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CAWJ report on incarcerated women

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CAWJ report on incarcerated women
CAWJ report on incarcerated women
By Paula Blake-Powell
Posted: 2024-03-05T21:27:34Z

An overview of activities undertaken by the Caribbean Association of Women Judges (CAWJ) relating to the 2024 International Day of Women Judges (IDWJ) theme "empathy & action: women and girls in carceral settings".

Read the full report here.

The issue of women in prison has been a significant concern for the Caribbean Association of Women Judges (CAWJ). In this report, the association provides updates on the situation of women and girls in carceral settings in various Caribbean member countries, including The Bahamas, Barbados, Belize, Bermuda, Guyana, Jamaica, St. Lucia, Trinidad and Tobago, and the Turks and Caicos Islands.

Most of these countries have legislation that expressly provides for babies born to mothers in custody to remain with them during the normal period of lactation and longer, sometimes up to 12 months. The babies are also entitled to receive clothing and necessities at the public's expense. However, there are no similar provisions in the Prison Rules of Trinidad and Tobago and the Turks and Caicos Islands, allowing incarcerated mothers to keep their babies.

Nevertheless, Trinidad and Tobago's law prohibits passing a death sentence on an expectant mother (section 62 of the Criminal Procedure Act Chap 12:02), similar to the provisions in Jamaica's Offences Against the Person Act (section 3 (1E) (2) & (3)).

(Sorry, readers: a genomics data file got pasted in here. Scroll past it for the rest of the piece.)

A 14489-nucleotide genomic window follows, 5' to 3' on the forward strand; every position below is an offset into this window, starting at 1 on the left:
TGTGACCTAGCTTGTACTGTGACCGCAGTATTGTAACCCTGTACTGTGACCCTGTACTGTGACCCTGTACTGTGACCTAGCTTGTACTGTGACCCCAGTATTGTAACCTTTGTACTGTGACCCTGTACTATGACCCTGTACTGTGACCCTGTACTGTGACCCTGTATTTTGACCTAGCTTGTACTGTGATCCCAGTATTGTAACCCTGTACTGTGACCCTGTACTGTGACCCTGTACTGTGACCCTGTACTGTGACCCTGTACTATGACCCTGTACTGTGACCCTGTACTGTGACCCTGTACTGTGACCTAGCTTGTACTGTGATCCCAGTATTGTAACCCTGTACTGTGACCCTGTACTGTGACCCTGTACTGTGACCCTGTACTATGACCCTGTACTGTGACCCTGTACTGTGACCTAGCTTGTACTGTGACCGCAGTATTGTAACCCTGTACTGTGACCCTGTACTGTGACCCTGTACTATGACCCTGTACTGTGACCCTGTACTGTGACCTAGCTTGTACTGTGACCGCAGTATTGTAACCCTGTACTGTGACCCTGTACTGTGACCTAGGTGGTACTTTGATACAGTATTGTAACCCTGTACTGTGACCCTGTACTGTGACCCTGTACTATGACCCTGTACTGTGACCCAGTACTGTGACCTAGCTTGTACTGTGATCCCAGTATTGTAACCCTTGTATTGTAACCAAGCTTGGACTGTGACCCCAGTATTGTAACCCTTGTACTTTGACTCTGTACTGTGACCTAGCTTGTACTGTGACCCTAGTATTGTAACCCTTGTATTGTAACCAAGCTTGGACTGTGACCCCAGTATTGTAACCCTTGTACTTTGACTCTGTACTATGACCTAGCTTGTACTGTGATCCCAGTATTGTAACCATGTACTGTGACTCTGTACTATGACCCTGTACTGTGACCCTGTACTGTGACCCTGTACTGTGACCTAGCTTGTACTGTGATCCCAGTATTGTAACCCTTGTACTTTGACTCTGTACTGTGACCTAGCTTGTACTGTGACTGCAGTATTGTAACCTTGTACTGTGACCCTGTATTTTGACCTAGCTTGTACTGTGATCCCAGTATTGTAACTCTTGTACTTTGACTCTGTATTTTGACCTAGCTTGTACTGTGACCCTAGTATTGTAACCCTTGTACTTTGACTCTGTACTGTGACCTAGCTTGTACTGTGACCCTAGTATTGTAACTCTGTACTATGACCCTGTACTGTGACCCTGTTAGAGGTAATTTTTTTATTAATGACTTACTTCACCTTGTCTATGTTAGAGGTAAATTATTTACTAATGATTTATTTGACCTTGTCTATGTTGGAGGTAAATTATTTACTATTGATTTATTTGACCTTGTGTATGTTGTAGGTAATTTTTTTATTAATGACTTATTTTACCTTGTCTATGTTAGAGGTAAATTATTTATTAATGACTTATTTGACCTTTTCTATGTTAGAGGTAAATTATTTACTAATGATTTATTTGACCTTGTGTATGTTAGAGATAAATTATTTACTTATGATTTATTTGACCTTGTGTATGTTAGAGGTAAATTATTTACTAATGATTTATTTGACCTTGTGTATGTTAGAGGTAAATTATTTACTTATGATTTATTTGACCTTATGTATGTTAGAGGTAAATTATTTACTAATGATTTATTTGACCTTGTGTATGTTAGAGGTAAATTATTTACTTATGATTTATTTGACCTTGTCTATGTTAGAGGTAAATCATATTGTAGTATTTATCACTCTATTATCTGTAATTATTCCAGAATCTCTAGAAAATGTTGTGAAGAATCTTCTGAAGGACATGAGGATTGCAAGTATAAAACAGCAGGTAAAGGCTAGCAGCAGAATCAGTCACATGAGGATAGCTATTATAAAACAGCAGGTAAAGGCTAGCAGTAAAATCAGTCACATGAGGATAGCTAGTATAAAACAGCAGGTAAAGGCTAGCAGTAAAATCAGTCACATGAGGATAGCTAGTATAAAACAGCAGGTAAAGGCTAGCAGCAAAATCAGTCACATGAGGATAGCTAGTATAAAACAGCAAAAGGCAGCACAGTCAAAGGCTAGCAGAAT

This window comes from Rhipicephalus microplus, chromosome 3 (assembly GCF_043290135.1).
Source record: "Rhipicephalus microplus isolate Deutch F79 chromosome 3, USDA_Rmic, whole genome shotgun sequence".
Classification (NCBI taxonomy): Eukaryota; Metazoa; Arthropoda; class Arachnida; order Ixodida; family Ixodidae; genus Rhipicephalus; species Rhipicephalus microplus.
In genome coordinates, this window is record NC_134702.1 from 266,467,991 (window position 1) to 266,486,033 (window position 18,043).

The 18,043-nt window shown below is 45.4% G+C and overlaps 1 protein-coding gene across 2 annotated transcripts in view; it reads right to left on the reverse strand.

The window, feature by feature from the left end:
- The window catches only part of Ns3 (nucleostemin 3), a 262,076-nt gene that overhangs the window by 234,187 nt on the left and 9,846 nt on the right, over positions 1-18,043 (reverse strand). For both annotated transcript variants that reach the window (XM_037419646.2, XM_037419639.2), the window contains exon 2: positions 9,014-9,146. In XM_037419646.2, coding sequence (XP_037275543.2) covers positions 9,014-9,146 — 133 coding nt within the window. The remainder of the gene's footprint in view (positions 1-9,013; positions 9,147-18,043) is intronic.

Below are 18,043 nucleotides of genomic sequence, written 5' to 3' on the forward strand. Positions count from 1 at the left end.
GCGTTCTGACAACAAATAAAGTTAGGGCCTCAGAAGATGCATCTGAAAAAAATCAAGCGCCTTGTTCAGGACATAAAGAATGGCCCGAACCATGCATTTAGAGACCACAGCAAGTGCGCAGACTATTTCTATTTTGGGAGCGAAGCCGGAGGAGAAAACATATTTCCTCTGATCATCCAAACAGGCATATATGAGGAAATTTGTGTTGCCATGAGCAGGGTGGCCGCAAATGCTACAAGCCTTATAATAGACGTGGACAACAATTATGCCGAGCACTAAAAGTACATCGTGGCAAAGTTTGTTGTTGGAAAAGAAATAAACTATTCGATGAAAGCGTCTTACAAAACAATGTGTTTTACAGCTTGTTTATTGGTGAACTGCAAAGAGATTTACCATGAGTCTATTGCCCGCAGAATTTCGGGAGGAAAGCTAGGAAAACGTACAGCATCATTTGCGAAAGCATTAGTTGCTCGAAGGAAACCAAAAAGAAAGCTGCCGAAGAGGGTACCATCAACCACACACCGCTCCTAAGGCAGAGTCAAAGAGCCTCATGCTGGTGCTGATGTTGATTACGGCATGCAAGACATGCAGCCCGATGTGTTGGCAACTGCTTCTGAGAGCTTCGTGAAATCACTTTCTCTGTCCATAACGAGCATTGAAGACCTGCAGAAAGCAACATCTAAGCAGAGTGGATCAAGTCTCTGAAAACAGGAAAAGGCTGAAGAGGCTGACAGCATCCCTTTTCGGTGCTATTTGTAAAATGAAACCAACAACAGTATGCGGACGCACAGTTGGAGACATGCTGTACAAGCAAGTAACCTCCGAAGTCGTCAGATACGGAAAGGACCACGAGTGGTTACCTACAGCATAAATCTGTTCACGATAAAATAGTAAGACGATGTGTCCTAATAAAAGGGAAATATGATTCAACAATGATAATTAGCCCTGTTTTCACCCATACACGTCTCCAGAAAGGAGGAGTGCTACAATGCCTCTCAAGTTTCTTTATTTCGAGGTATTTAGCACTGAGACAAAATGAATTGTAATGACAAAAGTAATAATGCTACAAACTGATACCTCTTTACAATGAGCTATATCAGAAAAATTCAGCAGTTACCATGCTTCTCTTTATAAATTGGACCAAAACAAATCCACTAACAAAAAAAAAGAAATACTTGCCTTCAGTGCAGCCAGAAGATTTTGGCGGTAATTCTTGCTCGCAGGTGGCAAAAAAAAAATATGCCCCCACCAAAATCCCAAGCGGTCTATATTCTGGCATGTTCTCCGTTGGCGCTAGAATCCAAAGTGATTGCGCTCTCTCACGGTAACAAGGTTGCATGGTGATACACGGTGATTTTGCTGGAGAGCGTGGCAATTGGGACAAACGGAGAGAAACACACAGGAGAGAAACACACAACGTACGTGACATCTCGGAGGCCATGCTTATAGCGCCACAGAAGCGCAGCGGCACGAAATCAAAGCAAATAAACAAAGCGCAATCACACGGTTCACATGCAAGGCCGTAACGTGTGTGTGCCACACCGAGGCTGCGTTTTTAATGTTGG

Therefore, the involvement of Women Judges Associations with female prisoners has sparked a healthy debate within the CAWJ membership. Some members prefer to refrain from engaging with women in carceral settings, citing potential conflicts of interest, particularly in small, high-crime-rate territories. In cases where they are the Judge or Judicial Officer who imposed a custodial sentence on the female prisoner, they prefer to maintain an arm's length distance in the best interests of themselves as members of the criminal bench. This is to ensure the perception of a fair, impartial, and unbiased justice system, taking into consideration the feelings of the victims of the crime.

On the other hand, proponents of the "Empathy and Action" approach cite faith-based beliefs that impose a spiritual duty to assist the less fortunate by caring for widows, orphans, and visiting those who are imprisoned. They also invoke basic human rights principles as justification for their stance. Regardless of how the female prisoner ended up behind bars, these members posit that humanitarian considerations dictate that Judges and Judicial Officers may contribute to providing feminine and hygiene supplies to female prisoners entirely without prejudice, either directly or indirectly through another conduit.

The full report on these discussions and initiatives by CAWJ can be found here.